This paper surveys the economics of industrial policy as it relates to the World Trade Organization (WTO). Motivated by concern that the modern use of industrial policy is emerging in ways that threaten cooperation in the international trading system, the paper begins with the basic historical economic framework for tying industrial policy to underlying market failures. It then introduces the dominant economic understanding of the role played by the WTO, it examines the WTO’s rules on subsidies (and thus industrial policy), the unease with the evolution of the trading system’s subsidy rules, gaps in knowledge, and important data and measurement shortcomings. The main part of the paper examines four areas motivating why modern industrial policy is different and why it has become so important for the trading system: China, supply chain resilience, supply chain responsiveness, and climate change. The paper identifies the evidence to date, open questions, and potential paths forward for economic research to help inform policymaker efforts to restore international economic cooperation in trade and industrial policy.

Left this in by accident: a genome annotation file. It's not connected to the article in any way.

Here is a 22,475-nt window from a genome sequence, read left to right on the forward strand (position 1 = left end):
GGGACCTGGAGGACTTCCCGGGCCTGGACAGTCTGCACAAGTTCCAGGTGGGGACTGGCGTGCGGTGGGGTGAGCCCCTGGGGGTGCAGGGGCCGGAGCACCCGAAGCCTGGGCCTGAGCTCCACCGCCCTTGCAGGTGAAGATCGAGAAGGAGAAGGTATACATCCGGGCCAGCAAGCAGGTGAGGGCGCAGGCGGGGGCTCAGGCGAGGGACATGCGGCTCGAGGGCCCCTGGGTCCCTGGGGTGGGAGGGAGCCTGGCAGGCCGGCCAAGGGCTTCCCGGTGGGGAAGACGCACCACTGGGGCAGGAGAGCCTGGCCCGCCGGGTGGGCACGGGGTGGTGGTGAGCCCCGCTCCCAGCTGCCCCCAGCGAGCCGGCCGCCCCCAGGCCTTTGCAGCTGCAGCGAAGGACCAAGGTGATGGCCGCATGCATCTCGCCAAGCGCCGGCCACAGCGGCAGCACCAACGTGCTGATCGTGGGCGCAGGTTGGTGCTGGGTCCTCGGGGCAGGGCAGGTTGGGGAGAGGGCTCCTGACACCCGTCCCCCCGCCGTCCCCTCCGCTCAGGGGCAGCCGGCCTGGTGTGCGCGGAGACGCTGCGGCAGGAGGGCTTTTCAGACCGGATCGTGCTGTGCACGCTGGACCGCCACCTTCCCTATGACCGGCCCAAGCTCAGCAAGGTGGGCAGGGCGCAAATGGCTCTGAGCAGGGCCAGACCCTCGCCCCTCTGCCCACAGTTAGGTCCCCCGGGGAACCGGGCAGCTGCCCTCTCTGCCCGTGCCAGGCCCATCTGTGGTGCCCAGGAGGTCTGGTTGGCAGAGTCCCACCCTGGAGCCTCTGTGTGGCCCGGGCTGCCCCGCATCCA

This publication does not include a replication package.